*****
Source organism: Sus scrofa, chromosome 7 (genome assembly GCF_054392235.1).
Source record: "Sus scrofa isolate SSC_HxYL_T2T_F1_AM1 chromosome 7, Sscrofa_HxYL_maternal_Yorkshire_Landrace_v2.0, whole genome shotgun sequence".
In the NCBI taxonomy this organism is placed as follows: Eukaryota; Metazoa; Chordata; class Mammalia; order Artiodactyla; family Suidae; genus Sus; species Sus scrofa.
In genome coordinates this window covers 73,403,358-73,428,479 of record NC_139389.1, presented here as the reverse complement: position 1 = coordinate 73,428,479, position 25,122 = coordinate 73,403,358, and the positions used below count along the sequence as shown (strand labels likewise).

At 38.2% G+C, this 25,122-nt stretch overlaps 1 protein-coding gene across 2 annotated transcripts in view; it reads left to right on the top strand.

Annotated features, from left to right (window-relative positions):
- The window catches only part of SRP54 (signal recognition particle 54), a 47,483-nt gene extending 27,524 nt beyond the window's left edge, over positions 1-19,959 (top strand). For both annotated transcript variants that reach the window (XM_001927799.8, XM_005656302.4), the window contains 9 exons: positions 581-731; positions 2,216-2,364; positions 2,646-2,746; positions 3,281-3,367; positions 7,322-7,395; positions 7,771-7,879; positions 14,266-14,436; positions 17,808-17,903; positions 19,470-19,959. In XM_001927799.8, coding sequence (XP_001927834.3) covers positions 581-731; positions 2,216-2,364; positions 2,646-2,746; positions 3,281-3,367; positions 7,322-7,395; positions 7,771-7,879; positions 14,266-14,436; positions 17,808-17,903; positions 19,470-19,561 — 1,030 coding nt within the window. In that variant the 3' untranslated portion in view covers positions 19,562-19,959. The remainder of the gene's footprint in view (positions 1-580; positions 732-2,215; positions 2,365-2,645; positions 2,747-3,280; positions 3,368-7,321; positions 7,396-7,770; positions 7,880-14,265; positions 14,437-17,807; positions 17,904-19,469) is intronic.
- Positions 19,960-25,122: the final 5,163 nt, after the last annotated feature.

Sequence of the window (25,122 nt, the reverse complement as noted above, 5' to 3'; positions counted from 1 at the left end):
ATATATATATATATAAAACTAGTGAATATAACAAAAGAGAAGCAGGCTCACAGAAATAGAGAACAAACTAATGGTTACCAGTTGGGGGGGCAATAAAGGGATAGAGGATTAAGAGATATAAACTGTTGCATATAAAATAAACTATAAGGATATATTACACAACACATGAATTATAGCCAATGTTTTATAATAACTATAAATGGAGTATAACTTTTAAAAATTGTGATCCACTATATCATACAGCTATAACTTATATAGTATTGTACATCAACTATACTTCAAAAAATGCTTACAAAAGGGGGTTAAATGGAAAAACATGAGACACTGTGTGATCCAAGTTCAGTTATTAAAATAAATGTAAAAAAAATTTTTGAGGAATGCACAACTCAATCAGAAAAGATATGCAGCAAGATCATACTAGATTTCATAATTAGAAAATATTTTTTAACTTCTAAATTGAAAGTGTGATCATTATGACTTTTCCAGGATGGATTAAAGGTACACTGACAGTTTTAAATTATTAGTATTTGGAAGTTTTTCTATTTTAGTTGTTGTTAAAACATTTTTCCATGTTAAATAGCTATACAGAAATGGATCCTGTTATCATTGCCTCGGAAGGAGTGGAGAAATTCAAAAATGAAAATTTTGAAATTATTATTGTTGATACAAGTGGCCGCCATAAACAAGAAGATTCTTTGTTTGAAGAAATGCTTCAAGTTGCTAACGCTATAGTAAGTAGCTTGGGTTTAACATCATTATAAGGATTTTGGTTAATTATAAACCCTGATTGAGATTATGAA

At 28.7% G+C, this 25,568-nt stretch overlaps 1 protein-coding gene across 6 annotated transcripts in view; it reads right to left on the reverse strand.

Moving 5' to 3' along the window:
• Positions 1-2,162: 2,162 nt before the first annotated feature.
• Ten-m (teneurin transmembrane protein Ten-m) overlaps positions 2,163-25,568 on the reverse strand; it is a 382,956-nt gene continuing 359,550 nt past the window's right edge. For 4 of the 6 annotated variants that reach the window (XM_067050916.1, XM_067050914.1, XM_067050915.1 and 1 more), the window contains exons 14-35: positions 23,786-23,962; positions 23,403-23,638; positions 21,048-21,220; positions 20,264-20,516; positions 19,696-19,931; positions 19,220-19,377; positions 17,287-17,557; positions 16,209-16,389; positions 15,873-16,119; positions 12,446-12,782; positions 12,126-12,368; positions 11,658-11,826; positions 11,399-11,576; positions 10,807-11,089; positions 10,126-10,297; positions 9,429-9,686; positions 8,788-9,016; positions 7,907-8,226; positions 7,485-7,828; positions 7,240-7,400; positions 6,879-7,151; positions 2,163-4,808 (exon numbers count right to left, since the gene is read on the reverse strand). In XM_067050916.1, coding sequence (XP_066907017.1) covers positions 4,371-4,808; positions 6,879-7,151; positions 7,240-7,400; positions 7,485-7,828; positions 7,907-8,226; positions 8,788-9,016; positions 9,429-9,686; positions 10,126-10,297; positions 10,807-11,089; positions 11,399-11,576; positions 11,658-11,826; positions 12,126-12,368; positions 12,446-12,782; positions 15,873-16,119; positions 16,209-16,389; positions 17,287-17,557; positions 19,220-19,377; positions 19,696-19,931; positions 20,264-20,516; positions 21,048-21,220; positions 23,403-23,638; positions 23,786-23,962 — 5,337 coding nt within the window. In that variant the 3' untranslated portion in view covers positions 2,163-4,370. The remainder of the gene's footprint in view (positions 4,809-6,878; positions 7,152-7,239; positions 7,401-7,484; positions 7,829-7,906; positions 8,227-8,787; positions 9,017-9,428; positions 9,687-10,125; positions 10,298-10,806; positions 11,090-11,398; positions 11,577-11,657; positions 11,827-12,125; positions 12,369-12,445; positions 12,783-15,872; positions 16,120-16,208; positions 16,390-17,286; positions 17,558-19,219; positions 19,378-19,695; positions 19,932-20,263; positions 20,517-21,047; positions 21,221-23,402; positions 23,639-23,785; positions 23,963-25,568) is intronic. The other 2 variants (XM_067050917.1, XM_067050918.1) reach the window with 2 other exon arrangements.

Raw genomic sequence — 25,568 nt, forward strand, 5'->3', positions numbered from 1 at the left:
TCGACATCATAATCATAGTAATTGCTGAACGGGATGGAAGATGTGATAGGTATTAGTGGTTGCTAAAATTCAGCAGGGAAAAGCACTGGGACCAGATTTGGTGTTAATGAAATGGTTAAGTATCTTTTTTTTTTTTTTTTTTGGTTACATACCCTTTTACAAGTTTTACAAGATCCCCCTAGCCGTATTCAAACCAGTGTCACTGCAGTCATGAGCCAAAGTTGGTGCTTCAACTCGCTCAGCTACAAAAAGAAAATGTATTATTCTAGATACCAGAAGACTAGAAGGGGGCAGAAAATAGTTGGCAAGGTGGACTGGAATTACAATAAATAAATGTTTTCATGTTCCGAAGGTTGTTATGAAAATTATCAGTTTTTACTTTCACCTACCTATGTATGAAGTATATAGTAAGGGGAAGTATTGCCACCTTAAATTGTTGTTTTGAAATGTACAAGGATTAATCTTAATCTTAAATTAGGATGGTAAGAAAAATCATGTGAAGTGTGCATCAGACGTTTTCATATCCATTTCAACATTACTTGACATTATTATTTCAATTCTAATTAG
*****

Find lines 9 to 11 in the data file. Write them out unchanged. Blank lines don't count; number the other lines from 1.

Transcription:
Sequence of the window (25,122 nt, the reverse complement as noted above, 5' to 3'; positions counted from 1 at the left end):
ATATATATATATATAAAACTAGTGAATATAACAAAAGAGAAGCAGGCTCACAGAAATAGAGAACAAACTAATGGTTACCAGTTGGGGGGGCAATAAAGGGATAGAGGATTAAGAGATATAAACTGTTGCATATAAAATAAACTATAAGGATATATTACACAACACATGAATTATAGCCAATGTTTTATAATAACTATAAATGGAGTATAACTTTTAAAAATTGTGATCCACTATATCATACAGCTATAACTTATATAGTATTGTACATCAACTATACTTCAAAAAATGCTTACAAAAGGGGGTTAAATGGAAAAACATGAGACACTGTGTGATCCAAGTTCAGTTATTAAAATAAATGTAAAAAAAATTTTTGAGGAATGCACAACTCAATCAGAAAAGATATGCAGCAAGATCATACTAGATTTCATAATTAGAAAATATTTTTTAACTTCTAAATTGAAAGTGTGATCATTATGACTTTTCCAGGATGGATTAAAGGTACACTGACAGTTTTAAATTATTAGTATTTGGAAGTTTTTCTATTTTAGTTGTTGTTAAAACATTTTTCCATGTTAAATAGCTATACAGAAATGGATCCTGTTATCATTGCCTCGGAAGGAGTGGAGAAATTCAAAAATGAAAATTTTGAAATTATTATTGTTGATACAAGTGGCCGCCATAAACAAGAAGATTCTTTGTTTGAAGAAATGCTTCAAGTTGCTAACGCTATAGTAAGTAGCTTGGGTTTAACATCATTATAAGGATTTTGGTTAATTATAAACCCTGATTGAGATTATGAA

At 28.7% G+C, this 25,568-nt stretch overlaps 1 protein-coding gene across 6 annotated transcripts in view; it reads right to left on the reverse strand.